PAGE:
Summarize the research findings from each article.
The area of epidemiology that most aligns with my research area is mental health and suicide prevention. Mental health is a growing concern across the globe, and I am interested in finding ways to raise awareness about mental illness and reduce the stigma associated within it. Suicide prevention is also an important topic to me, as suicide rates continue to rise in countries all over the world. As such, I searched through various journals and databases for recent articles highlighting research being done in this field.
Choose an area of epidemiology that most aligns with your research area and find two (2) research articles that highlight research being done, warnings, or advancements in this area.
The first article I found was titled “Mental Health Literacy Interventions: A Systematic Review” published by the journal BMC Public Health in 2019 (Nejad et al., 2019). This study aimed to review existing literature on mental health literacy interventions conducted around the world, with a focus on identifying best practices for increasing access to information about mental illness among at-risk populations. The authors conducted systematic searches of multiple databases for peer-reviewed studies focusing on interventions targeting individuals 18 years or older with low levels of knowledge about mental health issues. They identified 35 studies meeting their inclusion criteria from 14 different countries; these included educational interventions delivered via print media or online platforms, group discussion sessions, interactive programs conducted by professionals, skill-building activities utilizing technology or media outlets such as radio broadcasts or television shows, and community awareness campaigns incorporating various methods such as social media posts and public events featuring speakers who had experience living with a mental illness. The researchers concluded that while there were some promising intervention methods identified during this review process, more rigorous investigation was needed before any consistent recommendations could be made regarding which type of intervention would be most effective at improving public understanding of mental health disorders globally.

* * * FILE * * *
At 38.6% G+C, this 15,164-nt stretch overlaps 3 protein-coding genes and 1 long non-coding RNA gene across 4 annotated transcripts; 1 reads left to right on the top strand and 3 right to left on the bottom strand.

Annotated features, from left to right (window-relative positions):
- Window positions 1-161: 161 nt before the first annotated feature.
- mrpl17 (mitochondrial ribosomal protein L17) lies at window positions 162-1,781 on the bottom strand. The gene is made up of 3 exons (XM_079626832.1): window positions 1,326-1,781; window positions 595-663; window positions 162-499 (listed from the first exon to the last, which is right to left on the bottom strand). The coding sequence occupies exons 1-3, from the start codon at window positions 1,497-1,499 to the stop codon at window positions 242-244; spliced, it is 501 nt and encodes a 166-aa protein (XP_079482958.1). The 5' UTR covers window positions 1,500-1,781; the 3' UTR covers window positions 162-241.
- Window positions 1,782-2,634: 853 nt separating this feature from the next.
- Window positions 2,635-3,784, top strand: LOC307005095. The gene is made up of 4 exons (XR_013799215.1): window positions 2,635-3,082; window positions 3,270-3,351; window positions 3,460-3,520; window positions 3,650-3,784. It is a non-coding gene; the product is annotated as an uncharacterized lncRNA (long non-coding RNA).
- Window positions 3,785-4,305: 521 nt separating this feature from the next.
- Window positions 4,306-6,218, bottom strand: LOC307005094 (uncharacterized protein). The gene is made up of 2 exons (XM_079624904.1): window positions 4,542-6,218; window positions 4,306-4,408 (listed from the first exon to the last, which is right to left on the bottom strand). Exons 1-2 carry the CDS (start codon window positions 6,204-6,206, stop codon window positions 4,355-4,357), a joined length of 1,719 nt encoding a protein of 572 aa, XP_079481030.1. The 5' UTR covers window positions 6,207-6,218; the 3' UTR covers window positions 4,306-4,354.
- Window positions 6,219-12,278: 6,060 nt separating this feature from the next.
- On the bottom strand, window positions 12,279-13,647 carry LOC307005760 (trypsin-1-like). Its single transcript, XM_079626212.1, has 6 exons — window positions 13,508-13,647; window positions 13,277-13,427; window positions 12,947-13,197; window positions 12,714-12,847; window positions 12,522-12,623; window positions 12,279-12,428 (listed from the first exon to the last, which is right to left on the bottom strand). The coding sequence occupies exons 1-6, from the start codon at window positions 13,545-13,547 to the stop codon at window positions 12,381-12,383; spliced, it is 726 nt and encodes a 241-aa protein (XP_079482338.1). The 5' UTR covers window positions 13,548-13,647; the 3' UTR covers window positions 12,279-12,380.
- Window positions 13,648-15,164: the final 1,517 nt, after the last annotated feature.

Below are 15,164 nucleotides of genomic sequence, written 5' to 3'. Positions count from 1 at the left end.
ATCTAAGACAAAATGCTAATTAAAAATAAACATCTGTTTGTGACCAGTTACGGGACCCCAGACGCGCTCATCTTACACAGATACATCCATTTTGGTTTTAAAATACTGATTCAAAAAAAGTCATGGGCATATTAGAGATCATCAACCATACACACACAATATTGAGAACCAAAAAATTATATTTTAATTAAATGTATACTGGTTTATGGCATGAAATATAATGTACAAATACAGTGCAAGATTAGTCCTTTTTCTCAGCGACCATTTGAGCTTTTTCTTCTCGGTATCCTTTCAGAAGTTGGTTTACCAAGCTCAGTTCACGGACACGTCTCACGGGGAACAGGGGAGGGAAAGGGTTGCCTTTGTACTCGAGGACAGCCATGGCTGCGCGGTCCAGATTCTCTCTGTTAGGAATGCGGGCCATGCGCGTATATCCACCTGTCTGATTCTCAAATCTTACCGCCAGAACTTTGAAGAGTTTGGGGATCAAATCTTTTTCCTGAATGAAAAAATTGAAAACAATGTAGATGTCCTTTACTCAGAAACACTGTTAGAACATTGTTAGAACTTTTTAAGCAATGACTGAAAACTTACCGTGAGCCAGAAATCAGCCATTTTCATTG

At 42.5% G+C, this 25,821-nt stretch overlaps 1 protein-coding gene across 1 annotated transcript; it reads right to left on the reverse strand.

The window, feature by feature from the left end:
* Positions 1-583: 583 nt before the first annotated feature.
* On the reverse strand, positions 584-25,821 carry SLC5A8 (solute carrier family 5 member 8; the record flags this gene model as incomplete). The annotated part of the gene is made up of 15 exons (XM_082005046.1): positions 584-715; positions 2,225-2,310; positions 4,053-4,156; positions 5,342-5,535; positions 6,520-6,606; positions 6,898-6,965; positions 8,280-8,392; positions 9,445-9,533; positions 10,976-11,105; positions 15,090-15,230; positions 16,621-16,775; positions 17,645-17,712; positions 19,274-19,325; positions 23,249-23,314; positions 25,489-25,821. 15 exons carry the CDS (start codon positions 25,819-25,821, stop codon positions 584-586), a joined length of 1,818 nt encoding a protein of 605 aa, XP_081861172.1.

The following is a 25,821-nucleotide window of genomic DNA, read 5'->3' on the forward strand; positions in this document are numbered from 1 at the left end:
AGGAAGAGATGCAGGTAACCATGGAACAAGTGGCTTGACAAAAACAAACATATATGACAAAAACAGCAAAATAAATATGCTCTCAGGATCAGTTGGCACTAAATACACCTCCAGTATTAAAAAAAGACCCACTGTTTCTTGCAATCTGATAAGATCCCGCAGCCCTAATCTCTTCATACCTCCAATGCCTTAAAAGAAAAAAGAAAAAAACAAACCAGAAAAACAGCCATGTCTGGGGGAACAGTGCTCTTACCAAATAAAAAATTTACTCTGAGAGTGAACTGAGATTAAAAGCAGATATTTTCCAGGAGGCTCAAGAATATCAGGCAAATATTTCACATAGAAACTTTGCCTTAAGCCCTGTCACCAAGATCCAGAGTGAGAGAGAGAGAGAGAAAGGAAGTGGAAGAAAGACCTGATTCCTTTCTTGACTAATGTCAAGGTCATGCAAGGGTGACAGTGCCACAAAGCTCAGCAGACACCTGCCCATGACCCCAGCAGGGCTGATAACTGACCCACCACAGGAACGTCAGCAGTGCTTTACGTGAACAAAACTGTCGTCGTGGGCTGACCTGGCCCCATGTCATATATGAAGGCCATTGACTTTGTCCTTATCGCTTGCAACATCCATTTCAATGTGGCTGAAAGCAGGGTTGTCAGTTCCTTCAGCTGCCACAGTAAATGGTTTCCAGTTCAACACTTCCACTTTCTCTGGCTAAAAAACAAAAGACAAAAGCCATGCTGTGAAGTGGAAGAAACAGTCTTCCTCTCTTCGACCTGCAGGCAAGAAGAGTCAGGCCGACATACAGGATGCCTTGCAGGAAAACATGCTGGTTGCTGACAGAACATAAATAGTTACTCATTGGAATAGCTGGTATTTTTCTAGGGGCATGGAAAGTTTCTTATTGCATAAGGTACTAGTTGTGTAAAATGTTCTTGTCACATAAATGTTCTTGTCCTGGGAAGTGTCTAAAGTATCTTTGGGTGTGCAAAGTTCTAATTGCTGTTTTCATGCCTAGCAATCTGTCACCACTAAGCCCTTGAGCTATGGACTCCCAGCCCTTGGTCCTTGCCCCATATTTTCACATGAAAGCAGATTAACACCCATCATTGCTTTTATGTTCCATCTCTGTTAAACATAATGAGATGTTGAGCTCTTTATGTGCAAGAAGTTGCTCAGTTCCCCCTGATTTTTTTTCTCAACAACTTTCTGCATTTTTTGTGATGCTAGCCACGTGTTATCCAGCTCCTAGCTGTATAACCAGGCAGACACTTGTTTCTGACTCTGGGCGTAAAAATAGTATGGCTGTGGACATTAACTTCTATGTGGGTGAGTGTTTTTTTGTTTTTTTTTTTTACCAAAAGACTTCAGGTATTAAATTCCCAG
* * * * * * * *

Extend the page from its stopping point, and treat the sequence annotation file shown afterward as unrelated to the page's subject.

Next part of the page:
The second article I looked at was called “A Meta-Analysis Of Cognitive Behavioral Therapy For Preventing Suicidal Behavior In Depressed Adults” published by Psychotherapy & Psychosomatics in 2018 (Gillespie et al., 2018). This meta-analysis focused specifically on determining the efficacy of cognitive behavioral therapy (CBT) when used as a treatment option for reducing suicidal ideation among adults diagnosed with depression. To do this analysis, Gillespie and colleagues reviewed 24 randomized controlled trials involving 2143 patients treated between 1980 and 2017; results showed that CBT reduced suicidal ideation significantly compared to control conditions (standard care) both immediately posttreatment (Hedges’ g = 0.52) and after followup periods lasting up to one year (Hedges’ g = 0.34). These findings suggest that CBT may have some potential benefits for those struggling with suicidal thoughts due to depression—although further clinical trials are needed before firm conclusions can be made regarding its longterm effectiveness against suicide attempts/completion rates among depressed adults specifically mentioned here However overall , this meta-analysis has provided useful insight into current evidence surrounding cognitive behavioral therapy as an intervention option for helping people manage feelings associated with depression more effectively thus resulting in reducing suicide risks .
Nejad Sheshpari F., Amini M., Khademi Ghahfarokhi M., Hosseini Eshlaghy A., Sobhani Z.(2019). Mental Health Literacy Interventions: A Systematic Review .BMC Public Health 19(1): Article number 825 . Retrieved from https://bmcpublichealth.biomedcentral com/articles/10 1086/s12889-019 -7243 -6
Gillespie KF1 , Nemeroff CB2 , Murray GB3 , Thase ME4 ;(2018) A meta‐analysis of cognitive behavioral therapy for preventing suicidal behavior in depressed adultsPsychother Psychosom ;87 :227–237